To assure safe and healthful working conditions for working men and women; by authorizing enforcement of the standards developed under the Act; by assisting and encouraging the States in their efforts to assure safe and healthful working conditions; by providing for research, information, education, and training in the field of occupational safety and health; and for other purposes.
The Occupational Safety and Health Act was written into the Federal Register in 1971. OSHA does not approve, list or label anything, including cables. OSHA is a Federal Law which establishes requirements which must be met to insure safety. Pertaining to cable, an installation subject to the OSHA law would be in compliance if two criteria are met: (1) The cable or wire is listed by UL or another recognized testing laboratory, and (2) the cable or wire is installed and used in accordance with the NEC.
Occupational Safety and Health Act of 1970. Under this federal law, the US Department of Labor has responsibility of formulating safety and health standards for all businesses engaged in interstate commerce. www.osha.gov
The "Occupational Safety & Health Administration" within the U.S. Department of Labor. OSHA's mission is to assure the safety and health of America's workers by setting and enforcing workplace standards; providing training, outreach, and education; establishing partnerships; and encouraging improvement in workplace safety and health.
The Williams-Steiger Occupational Safety and Health Act of 1970 (OSHA) is a law designed to protect the health and safety of industrial workers and treatment plant operators. It regulates the design, construction, operation and maintenance of industrial plants and wastewater treatment plants. The Act does not apply directly to municipalities, EXCEPT in those states that have approved plans and have asserted jurisdiction under Section 18 of the OSHA Act. Wastewater treatment plants have come under stricter regulation in all phases of activity as a result of OSHA standards. OSHA also refers to the federal and state agencies which administer the OSHA regulations.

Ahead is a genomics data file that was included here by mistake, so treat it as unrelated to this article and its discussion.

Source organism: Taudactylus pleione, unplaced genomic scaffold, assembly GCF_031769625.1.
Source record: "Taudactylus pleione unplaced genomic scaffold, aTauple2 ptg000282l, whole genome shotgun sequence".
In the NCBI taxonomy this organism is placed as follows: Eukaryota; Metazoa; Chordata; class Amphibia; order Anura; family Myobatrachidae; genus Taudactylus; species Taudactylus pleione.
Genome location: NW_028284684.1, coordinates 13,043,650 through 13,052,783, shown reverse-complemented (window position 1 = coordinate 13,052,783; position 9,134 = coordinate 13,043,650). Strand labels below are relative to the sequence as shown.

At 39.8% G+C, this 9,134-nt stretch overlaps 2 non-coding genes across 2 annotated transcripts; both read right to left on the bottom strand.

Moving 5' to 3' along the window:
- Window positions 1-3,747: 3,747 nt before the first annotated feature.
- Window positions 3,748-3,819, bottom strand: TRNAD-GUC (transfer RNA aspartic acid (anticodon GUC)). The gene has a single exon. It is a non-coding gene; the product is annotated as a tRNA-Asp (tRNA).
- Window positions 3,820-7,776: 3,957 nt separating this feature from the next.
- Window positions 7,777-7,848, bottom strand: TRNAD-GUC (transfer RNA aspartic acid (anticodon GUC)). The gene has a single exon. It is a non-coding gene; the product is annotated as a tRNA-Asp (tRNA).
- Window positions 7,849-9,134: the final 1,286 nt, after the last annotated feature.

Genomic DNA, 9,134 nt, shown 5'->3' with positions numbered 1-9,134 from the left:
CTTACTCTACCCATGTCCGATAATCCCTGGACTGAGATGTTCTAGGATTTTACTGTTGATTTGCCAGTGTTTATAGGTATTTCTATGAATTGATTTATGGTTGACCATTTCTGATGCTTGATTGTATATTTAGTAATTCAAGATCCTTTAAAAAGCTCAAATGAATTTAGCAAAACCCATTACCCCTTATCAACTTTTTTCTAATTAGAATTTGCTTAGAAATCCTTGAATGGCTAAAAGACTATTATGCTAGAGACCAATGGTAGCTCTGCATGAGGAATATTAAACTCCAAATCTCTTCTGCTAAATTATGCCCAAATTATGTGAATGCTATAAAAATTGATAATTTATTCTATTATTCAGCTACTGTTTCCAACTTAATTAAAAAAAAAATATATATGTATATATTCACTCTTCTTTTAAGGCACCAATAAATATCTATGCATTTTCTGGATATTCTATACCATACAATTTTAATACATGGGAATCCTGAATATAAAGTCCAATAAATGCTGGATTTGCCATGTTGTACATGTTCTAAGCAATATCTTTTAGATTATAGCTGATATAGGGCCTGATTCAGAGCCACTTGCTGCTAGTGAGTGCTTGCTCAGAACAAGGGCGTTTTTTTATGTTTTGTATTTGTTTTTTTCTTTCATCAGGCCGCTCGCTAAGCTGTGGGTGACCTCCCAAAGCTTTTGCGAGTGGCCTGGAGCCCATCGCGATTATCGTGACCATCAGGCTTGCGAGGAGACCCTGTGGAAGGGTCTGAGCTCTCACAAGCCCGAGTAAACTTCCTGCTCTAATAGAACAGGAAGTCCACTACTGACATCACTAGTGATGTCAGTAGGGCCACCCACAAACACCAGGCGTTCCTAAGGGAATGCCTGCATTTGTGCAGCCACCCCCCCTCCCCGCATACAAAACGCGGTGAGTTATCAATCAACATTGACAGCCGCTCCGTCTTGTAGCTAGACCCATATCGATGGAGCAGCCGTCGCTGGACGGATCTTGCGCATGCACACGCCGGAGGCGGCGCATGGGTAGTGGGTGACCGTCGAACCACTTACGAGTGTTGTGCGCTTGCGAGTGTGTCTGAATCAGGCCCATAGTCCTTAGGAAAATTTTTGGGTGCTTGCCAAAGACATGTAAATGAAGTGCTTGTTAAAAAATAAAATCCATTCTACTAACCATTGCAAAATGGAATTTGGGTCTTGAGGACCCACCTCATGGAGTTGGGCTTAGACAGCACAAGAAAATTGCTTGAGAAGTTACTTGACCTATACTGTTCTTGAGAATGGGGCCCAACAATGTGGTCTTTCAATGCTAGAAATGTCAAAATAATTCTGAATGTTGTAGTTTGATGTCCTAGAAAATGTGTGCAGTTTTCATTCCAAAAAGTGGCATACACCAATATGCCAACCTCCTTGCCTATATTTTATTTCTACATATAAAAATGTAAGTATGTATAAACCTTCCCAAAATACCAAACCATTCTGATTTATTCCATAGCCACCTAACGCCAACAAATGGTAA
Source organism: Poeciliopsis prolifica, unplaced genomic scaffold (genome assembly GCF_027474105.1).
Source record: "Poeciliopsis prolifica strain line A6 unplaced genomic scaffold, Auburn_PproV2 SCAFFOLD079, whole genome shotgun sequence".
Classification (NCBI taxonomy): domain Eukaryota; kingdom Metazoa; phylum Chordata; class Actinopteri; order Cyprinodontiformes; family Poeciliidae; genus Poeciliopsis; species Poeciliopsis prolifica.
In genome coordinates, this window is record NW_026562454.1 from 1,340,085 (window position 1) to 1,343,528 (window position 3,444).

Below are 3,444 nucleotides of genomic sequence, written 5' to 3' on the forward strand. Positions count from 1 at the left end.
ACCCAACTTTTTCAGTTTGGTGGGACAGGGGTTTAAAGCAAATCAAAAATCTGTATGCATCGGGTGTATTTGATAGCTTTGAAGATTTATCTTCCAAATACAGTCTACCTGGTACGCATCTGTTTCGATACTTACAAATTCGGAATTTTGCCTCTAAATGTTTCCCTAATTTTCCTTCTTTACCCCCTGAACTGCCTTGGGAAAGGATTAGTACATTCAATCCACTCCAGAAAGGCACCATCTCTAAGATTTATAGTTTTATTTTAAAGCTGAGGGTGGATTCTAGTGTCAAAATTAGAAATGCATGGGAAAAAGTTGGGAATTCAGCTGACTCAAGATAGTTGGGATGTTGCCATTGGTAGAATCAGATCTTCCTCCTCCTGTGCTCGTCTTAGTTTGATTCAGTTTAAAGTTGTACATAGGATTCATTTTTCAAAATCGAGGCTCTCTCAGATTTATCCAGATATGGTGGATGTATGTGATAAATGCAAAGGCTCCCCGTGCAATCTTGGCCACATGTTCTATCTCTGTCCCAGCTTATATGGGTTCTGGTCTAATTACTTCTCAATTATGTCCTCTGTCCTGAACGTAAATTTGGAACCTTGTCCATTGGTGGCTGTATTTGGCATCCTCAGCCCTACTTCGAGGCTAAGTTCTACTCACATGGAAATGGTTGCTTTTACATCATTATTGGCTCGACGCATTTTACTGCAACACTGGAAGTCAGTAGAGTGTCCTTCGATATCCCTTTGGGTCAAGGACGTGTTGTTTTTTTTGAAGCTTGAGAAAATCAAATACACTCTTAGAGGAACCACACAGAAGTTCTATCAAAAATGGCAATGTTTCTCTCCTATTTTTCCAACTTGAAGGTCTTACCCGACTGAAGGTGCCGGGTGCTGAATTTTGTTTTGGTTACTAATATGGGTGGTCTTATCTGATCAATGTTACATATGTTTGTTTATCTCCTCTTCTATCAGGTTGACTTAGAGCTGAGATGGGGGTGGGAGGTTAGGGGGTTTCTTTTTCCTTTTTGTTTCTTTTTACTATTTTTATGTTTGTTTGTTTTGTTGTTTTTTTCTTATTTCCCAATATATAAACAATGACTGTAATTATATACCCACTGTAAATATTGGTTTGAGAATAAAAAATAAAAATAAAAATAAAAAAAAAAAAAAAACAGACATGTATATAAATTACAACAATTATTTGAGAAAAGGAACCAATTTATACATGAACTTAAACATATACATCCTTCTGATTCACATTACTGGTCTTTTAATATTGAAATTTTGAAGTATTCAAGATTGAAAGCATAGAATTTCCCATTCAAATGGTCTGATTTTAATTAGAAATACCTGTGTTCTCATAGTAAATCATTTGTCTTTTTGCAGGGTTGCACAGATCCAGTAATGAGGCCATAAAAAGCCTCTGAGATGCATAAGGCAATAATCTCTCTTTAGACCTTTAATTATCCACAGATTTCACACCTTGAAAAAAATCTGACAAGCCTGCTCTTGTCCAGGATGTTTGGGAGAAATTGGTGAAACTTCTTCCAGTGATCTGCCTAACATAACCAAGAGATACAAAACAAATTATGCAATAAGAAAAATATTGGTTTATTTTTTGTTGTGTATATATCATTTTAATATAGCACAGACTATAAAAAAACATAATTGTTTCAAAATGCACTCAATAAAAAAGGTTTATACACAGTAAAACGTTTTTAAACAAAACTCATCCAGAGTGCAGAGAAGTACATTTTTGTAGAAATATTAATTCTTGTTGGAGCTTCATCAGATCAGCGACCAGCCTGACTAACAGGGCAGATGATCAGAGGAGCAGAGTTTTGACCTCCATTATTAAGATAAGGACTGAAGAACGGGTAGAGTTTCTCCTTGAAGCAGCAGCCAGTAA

Occupational Health and Safety Association, a federal agency under the Department of Labor that publishes and enforces safety and health regulations for most businesses and industries in the United States.
Occupational Health and Safety Administration. U.S. government organization responsible for establishing and enforcing workplace safety standards. May exert jurisdiction over work procedures and conditions of scuba professionals if it determines that safety is at issue.
The Williams-Steiger Occupational Safety and Health Act of 1970 (OSHA) is a law designed to protect the health and safety of industrial workers and also the operators of water supply systems and treatment plants.
a dynamic organization with dedicated professionals working hard to help reduce the number and severity of speech, language, and hearing problems, and to improve public education about communication disorders